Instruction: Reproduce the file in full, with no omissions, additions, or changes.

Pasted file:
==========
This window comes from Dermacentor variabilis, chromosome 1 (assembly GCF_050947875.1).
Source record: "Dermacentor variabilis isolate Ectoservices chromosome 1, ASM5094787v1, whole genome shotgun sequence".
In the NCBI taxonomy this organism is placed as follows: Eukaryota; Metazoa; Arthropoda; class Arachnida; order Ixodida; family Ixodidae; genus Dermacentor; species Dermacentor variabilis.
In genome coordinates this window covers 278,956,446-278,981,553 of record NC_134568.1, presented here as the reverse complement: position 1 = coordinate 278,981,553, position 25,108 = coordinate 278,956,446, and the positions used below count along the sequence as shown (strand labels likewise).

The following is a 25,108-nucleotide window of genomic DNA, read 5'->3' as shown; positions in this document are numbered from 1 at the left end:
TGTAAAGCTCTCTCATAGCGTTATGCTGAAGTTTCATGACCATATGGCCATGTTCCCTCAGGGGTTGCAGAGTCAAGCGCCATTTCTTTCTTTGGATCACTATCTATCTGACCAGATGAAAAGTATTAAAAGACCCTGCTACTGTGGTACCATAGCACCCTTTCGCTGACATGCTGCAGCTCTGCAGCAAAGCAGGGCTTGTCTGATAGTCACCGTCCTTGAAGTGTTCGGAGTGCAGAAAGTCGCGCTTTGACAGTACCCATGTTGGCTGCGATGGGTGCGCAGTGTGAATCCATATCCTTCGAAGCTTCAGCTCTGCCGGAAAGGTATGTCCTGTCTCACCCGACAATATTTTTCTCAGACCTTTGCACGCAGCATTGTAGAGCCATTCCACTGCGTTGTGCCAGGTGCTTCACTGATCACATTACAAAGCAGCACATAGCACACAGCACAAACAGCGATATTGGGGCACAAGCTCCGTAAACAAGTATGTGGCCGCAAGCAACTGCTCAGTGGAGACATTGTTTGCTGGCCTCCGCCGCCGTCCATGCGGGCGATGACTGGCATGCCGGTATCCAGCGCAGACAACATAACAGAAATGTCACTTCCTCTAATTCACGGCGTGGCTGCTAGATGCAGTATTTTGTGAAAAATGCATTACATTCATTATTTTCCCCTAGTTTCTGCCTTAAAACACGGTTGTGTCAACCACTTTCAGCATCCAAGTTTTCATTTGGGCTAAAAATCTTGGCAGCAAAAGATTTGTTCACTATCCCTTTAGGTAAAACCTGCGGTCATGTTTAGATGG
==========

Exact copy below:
This window comes from Dermacentor variabilis, chromosome 1 (assembly GCF_050947875.1).
Source record: "Dermacentor variabilis isolate Ectoservices chromosome 1, ASM5094787v1, whole genome shotgun sequence".
In the NCBI taxonomy this organism is placed as follows: Eukaryota; Metazoa; Arthropoda; class Arachnida; order Ixodida; family Ixodidae; genus Dermacentor; species Dermacentor variabilis.
In genome coordinates this window covers 278,956,446-278,981,553 of record NC_134568.1, presented here as the reverse complement: position 1 = coordinate 278,981,553, position 25,108 = coordinate 278,956,446, and the positions used below count along the sequence as shown (strand labels likewise).

The following is a 25,108-nucleotide window of genomic DNA, read 5'->3' as shown; positions in this document are numbered from 1 at the left end:
TGTAAAGCTCTCTCATAGCGTTATGCTGAAGTTTCATGACCATATGGCCATGTTCCCTCAGGGGTTGCAGAGTCAAGCGCCATTTCTTTCTTTGGATCACTATCTATCTGACCAGATGAAAAGTATTAAAAGACCCTGCTACTGTGGTACCATAGCACCCTTTCGCTGACATGCTGCAGCTCTGCAGCAAAGCAGGGCTTGTCTGATAGTCACCGTCCTTGAAGTGTTCGGAGTGCAGAAAGTCGCGCTTTGACAGTACCCATGTTGGCTGCGATGGGTGCGCAGTGTGAATCCATATCCTTCGAAGCTTCAGCTCTGCCGGAAAGGTATGTCCTGTCTCACCCGACAATATTTTTCTCAGACCTTTGCACGCAGCATTGTAGAGCCATTCCACTGCGTTGTGCCAGGTGCTTCACTGATCACATTACAAAGCAGCACATAGCACACAGCACAAACAGCGATATTGGGGCACAAGCTCCGTAAACAAGTATGTGGCCGCAAGCAACTGCTCAGTGGAGACATTGTTTGCTGGCCTCCGCCGCCGTCCATGCGGGCGATGACTGGCATGCCGGTATCCAGCGCAGACAACATAACAGAAATGTCACTTCCTCTAATTCACGGCGTGGCTGCTAGATGCAGTATTTTGTGAAAAATGCATTACATTCATTATTTTCCCCTAGTTTCTGCCTTAAAACACGGTTGTGTCAACCACTTTCAGCATCCAAGTTTTCATTTGGGCTAAAAATCTTGGCAGCAAAAGATTTGTTCACTATCCCTTTAGGTAAAACCTGCGGTCATGTTTAGATGG